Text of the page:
The law of refraction describes how light bends when it passes from one medium into another, which explains how an image can be focused by a glass lens, or why your leg looks wobbly when you dip it in a swimming pool.

A diagram from Ibn Sahl’s 10th-century treatise on optics showing the path of light refracted by a lens. Image: Wikimedia

Harriot derived this law 20 years before Snell, but there’s a popular belief that the 10th-century Baghdad-based scholar Abū Saʿd al-ʿAlāʾ ibn Sahl beat even Harriot. This is not quite right – Ibn Sahl is a notable pioneer whose geometrical diagram of light focused by a lens gives, in hindsight, the correct refractive path. But there’s no evidence he deduced his result from experiment, or that he understood the general properties of refraction.

Judging from his surviving papers, even Snell failed to generalise his result, which he, like Ibn Sahl, never wrote as the neat trigonometric equation we use today. Harriot, by contrast, did. His derivation of the general law of refraction is another example of his rigorous blend of experiment and mathematics.

Harriot’s other adventures

If only Harriot had published! In the early stage of his career, though, he was bound by commercial secrecy, for his first patron was controversial statesman and entrepreneur Sir Walter Raleigh. Harriot was also busy dodging heretic hunters, and sailing the high seas as Raleigh’s navigational advisor.

A heavily decorated title page reading 'A briefe and true report of the new found land of Virginia'.
Thomas Harriot published only one work in his lifetime – a report on his stay in North America in the 1580s. Image: Wikimedia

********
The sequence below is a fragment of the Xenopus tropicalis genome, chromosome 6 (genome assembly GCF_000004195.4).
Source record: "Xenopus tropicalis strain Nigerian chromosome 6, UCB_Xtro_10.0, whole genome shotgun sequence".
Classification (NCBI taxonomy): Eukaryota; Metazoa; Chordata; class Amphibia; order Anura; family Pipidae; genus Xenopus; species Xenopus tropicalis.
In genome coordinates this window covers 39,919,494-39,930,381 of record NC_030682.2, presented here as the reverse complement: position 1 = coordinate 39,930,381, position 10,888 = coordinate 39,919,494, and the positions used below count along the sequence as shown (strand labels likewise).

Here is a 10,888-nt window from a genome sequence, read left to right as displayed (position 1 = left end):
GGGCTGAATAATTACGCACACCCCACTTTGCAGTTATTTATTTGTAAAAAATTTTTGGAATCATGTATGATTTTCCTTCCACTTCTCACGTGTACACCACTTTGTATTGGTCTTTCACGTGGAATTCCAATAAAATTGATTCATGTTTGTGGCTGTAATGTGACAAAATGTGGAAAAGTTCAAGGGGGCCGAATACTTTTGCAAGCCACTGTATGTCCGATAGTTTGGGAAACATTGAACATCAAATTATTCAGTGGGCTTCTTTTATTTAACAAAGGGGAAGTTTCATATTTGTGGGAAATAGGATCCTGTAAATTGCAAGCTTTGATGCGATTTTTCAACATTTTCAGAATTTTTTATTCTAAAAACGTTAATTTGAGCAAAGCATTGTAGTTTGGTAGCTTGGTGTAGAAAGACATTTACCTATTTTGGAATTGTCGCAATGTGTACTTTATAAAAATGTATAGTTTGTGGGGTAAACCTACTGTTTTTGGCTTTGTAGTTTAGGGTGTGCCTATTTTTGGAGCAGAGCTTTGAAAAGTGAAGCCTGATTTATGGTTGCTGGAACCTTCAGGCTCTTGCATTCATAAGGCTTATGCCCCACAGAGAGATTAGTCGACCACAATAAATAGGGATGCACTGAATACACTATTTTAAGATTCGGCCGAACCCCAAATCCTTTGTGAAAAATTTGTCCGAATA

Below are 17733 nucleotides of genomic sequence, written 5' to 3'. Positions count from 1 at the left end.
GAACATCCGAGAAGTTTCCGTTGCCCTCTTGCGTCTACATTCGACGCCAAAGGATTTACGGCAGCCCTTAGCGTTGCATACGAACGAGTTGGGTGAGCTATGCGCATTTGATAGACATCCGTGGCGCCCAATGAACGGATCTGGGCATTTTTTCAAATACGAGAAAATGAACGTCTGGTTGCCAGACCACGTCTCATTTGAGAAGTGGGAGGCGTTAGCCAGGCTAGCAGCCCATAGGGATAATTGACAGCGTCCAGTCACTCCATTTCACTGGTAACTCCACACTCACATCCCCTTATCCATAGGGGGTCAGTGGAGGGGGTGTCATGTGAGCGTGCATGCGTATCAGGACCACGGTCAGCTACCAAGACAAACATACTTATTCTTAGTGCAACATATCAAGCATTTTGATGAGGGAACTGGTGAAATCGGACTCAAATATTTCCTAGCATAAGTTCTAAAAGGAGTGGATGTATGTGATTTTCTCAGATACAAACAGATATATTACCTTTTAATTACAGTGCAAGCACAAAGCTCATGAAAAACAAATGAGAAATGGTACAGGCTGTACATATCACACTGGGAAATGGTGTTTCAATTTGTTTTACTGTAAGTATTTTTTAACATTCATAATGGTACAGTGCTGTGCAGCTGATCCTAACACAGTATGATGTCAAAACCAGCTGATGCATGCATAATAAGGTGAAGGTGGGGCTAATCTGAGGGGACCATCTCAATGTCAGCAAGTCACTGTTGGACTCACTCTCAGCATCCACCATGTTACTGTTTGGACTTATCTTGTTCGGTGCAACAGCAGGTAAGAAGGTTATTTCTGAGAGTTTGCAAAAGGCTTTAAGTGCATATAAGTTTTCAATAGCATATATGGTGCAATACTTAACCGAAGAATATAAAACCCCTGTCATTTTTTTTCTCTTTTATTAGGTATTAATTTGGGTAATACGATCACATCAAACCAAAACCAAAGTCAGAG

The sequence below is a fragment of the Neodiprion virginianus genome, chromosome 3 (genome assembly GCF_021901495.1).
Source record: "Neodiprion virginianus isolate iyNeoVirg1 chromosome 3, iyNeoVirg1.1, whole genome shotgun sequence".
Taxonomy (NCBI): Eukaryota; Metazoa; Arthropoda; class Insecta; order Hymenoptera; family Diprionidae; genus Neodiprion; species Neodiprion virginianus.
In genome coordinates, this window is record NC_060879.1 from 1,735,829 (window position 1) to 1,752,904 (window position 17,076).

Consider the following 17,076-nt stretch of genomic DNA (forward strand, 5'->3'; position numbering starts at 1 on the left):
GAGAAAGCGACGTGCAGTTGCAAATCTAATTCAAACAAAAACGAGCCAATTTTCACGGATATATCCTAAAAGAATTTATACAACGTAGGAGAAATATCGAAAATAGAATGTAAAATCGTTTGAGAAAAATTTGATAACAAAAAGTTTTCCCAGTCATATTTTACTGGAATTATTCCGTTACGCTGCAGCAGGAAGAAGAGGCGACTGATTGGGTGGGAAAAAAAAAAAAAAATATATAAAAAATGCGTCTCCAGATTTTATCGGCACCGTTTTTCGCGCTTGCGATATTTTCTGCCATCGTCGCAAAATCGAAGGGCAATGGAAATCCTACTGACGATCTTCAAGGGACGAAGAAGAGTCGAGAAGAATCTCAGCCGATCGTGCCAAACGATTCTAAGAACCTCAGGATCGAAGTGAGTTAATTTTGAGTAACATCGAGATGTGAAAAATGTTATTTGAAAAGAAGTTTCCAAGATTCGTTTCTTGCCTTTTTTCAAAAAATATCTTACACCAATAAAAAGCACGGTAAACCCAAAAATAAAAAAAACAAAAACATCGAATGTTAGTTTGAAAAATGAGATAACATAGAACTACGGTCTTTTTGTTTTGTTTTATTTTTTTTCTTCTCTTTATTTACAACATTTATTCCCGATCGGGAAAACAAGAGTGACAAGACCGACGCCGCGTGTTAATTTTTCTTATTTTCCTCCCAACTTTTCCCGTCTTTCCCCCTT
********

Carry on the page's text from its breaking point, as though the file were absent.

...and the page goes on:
Raleigh had delusions of empire and glory, and wanted to establish a trading colony in today’s US before the Spanish beat him to it. The one work Harriot did publish in his lifetime was “a brief and true report” on the economic potential of Raleigh’s chosen American site.

Harriot’s contribution to colonialism has justly attracted its share of criticism. Nonetheless, his report is still widely praised for its sympathetic depiction of the way of life of the North Carolina Algonquian people, as it was when Europeans first set foot on their land. Harriot learned the local language, and enjoyed much about the year he spent living with the Algonquians.

What he loved doing most, though, was mathematics and physics. He was neither flamboyant nor ambitious, and when he was wrongfully imprisoned through an unlucky connection with the Gunpowder Plot (a failed attempt to assassinate King James I), he told his jailers he just wanted …

“… to live a private life for the love of learning that I might study freely”.


In the late 1590s, Harriot had found a second patron, Henry Percy, the ninth earl of Northumberland. It was then that he was able to study the mysteries of nature and the marvels of mathematics for their own sakes, rather than the “applied” work he had done for Raleigh.

Having two generous patrons meant Harriot didn’t need to publicise his discoveries to attract funding, the way Galileo did. Nor did he care about fame, despite being urged by friends to claim his priority. His manuscripts do contain several almost-finished treatises, but it seems he was so busy doing science that he never managed to put his results together for the printer.

After his death, well-meaning scholars carved up his manuscripts in an attempt to study and publish them. In the process, however, all the papers disappeared, seemingly lost forever. Then, 150 years later, the Hungarian astronomer Franz Xaver Zach discovered them, locked safely away in Northumberland’s castle.

Most of the papers were then given to the British Museum. They’re now in the British Library, where I had the privilege of studying them. (They’re also available online.)

As for Harriot, no one knows much about him as a person – not even his birthday. Nevertheless, he’s fascinated scholars for the past half-century (as I discovered some years ago when I set out to bring his story to a wider, non-specialist readership).